[photopress:Weight_Scale_Running_Shoes.jpg,thumb,pp_style]by Lynn Price
Someone once observed, “If you gain one pound a year after you’re married, by the time you’ve been married 50 years, you’ll have gained 50 pounds.”
When I married, my husband and I agreed that after the birth of each child, I had to regain my pre-pregnancy weight before I could get pregnant again. This plan worked well for my first four children. And then we moved to Germany.
As soon as I stepped off the plane in Germany, I automatically gained 10 pounds. After my fifth child was born, I had a difficult time getting back to that new pre-pregnancy weight, and absolutely could not get back to my original pre-pregnancy weight. Time passed, and as I looked at myself in the mirror, I saw myself as I always had looked. Oh, I had to hold my head a little higher when having portraits taken so my chin (or should I say chins) didn’t show so much. And I stood or sat sideways so my better side would show. And I had begun wearing my blouses on the outside of my slacks instead of tucking them in. But, I wasn’t “fat.”
Well, pictures don’t lie. By the time I had been married 40 years I had gained 43 pounds: I was ahead of the “one pound a year” scenario. My last unmarried son became engaged and I decided I was going to get into shape before his wedding. I was not going to be fat in the wedding pictures. Besides, my sister who is three years older than I had recently lost several pounds and looked fabulous. I was just a little envious. (Another incentive was that I had undergone heart by-pass surgery three years earlier and I really wanted to be around to see my grandchildren grow up.) By the wedding four months later, I had lost 15 pounds. After five years, I had lost 40 pounds.
The loss was gradual and allowed me to reduce my size without having saggy loose skin with which to contend. Diets don’t work for me. I had to make some lifestyle changes! I had to recognize that society had gradually “super-sized” a lot of things that I had allowed to impact me negatively: clothes that used to be a size 10 were now a misleading size 8; restaurants served portions of food that were equal to two or three times what a recommended serving size would be; beverages were increased in size from 8 ounces to 32 ounces at times, with “all the refills” you want; candy bars grew from single serving size to double serving size.
The world wasn’t going to change so I had to take the initiative.
1. I began a regular exercise program. We bought a recumbent bike and I ride it 40 to 50 minutes six mornings a week.
2. When my husband and I go out to eat at a restaurant, we either share a single entree or we request a “doggie bag” and bring half of our entree home.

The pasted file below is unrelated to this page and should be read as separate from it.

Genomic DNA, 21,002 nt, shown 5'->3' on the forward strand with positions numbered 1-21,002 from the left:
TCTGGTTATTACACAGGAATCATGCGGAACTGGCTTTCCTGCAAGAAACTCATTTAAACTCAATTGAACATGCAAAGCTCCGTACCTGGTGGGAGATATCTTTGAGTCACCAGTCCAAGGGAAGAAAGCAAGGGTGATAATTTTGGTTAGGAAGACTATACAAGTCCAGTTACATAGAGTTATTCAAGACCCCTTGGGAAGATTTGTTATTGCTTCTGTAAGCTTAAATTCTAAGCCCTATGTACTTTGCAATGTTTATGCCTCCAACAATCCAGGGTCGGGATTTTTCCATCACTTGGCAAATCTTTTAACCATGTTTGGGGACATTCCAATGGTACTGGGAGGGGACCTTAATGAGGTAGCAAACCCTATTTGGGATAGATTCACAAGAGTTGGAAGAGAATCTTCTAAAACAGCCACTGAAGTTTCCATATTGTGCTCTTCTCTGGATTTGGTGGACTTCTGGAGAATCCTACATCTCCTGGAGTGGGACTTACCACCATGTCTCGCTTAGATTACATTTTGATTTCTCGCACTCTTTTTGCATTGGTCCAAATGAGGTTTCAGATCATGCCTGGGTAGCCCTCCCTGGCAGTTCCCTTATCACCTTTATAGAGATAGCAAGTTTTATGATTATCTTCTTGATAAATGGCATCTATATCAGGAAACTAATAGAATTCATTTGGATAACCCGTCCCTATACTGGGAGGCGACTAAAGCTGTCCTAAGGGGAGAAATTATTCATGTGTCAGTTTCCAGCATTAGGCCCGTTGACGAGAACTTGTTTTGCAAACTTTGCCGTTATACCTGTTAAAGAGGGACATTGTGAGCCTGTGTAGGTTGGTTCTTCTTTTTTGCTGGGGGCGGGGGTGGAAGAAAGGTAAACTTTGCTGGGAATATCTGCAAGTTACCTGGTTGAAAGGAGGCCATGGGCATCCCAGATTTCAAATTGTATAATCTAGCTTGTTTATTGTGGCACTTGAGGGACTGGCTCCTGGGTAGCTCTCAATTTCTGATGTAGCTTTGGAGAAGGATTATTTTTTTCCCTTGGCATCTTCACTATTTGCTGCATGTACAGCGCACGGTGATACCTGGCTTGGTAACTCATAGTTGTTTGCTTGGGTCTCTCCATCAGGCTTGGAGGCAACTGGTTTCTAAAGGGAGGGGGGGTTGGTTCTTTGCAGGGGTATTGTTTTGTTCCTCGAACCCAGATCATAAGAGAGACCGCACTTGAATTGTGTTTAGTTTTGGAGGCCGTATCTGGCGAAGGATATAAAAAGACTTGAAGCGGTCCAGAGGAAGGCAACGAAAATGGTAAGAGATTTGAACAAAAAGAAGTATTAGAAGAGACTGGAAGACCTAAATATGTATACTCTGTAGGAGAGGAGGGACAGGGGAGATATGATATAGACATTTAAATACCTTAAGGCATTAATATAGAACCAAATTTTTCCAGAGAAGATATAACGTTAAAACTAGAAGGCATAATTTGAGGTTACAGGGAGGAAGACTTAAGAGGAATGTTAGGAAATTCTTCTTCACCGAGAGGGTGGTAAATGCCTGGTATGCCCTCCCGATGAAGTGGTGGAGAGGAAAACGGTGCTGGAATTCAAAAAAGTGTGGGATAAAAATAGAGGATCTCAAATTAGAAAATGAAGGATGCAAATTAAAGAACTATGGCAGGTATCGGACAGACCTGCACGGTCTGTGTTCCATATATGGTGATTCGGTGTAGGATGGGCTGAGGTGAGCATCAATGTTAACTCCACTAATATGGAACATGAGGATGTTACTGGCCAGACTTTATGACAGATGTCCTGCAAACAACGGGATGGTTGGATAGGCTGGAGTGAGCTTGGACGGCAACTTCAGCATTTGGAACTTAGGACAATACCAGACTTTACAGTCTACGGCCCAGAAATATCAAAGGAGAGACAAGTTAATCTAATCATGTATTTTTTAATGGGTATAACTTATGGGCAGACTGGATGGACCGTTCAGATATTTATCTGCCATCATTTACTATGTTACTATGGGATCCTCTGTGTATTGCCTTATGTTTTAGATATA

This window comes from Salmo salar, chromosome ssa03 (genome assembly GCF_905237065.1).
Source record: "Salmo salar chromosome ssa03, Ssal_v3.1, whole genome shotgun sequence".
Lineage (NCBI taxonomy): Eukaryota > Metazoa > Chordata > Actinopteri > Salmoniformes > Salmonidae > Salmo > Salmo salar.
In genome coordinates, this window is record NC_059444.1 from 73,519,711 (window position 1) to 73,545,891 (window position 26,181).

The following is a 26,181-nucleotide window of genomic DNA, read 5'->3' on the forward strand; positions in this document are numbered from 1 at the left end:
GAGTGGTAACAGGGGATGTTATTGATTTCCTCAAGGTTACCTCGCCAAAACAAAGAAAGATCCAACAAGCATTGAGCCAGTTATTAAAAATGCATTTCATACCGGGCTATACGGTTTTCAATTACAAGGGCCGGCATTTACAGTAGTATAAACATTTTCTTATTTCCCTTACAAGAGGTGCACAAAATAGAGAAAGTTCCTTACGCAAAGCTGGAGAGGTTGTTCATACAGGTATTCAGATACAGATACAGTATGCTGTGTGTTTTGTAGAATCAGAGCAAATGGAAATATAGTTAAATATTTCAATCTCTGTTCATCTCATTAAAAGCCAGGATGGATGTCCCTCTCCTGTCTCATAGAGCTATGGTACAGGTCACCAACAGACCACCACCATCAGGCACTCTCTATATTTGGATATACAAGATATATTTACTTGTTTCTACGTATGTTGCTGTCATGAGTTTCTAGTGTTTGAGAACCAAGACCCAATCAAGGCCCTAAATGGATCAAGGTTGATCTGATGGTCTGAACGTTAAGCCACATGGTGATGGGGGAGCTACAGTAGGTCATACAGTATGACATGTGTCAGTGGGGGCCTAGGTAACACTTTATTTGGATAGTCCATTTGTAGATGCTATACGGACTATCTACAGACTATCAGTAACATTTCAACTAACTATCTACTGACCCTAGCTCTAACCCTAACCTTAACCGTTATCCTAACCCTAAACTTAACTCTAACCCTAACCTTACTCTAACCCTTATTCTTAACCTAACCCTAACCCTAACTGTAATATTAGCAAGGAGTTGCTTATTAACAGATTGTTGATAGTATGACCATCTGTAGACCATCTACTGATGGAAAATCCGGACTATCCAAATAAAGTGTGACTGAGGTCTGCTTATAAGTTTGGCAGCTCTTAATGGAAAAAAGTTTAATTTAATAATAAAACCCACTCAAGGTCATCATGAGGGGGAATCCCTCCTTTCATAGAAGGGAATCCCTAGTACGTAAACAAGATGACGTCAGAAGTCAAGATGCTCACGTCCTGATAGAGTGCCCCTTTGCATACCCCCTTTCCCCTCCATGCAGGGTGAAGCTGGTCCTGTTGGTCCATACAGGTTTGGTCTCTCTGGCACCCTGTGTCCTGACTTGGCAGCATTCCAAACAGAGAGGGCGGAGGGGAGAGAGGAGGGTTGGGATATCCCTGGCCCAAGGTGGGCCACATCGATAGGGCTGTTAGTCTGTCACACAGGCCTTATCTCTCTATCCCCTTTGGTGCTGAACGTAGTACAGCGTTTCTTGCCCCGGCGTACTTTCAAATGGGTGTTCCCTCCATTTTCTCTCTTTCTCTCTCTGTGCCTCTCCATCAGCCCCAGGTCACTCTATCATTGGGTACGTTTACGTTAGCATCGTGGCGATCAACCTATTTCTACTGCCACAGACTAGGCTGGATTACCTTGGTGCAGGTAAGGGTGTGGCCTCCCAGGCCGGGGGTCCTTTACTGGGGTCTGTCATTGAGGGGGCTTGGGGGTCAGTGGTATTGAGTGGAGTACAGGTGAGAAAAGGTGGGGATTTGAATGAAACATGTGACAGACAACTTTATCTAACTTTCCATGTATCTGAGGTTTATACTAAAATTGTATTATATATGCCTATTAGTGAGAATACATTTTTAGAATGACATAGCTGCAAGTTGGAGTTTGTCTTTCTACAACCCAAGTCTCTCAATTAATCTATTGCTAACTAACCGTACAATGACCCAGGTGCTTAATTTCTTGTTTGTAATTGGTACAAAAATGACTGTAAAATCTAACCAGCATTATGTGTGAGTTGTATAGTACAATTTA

3. I down-sized our serving portions at home. Three ounces of meat equals a serving size. I purchase 1/3 of a pound of hamburger when cooking hamburgers for two
of us or for adding to various meat dishes. Our grocery store offers six-ounce salmon fillets. I broil and divide one fillet, which is a sufficient serving size for both my
husband and me.
4. We use smaller glasses: four-ounce serving size. We also use smaller cereal bowls that only hold one serving of cereal. (The full glass and full cereal bowl have a positive psychological effect.)
5. We have not eliminated any of the foods we really enjoy, but we have reduced our intake of several items: ice cream; cheese; bread; desserts (I only serve dessert with
dinner when we have company); meat (frequently, we have meatless meals in better keeping with the Word of Wisdom); nuts; and candy (Initially, I purchased just one peanut cluster from the bulk candy bins, explaining to the smiling, puzzled clerk that I had the willpower to buy just one piece, but not the will-power to eat just one piece if more were available).
6. We increased our intake of salads and vegetables.
7. When traveling for an extensive time, I take my own cold cereal with me, placing a single serving in a small baggie, and taking enough filled baggies with me to last the entire trip, allowing for a “regular” breakfast about every fourth day.
8. We don’t drink soda pop: it is not good for the teeth or bones and adds needless calories.
It has been helpful to have my husband’s support. He has to watch his weight, too, and rides the bike seven days a week. He loves the new me. I enjoy the new me. And positive, complimentary comments from family, friends and acquaintances have been rewarding. As I continue to slim down, friends say, “Don’t lose any more weight; you’re getting too thin.” I still have not attained my pre-pregnancy weight, and I don’t plan to. I just want to stay within a few pounds of that. So I just smile and tell them, “Well, I still can’t get pregnant again.”
Lynn Price is the author of several books, including Every Person in the Book of Mormon, Every Person in the Old Testament, Every Person in the New Testament, Every Person in the Doctrine & Covenants, Bless Mom In … Whatever She Does and Find A Silver Lining. Her books are available at LDS bookstores or at cedarfort.com.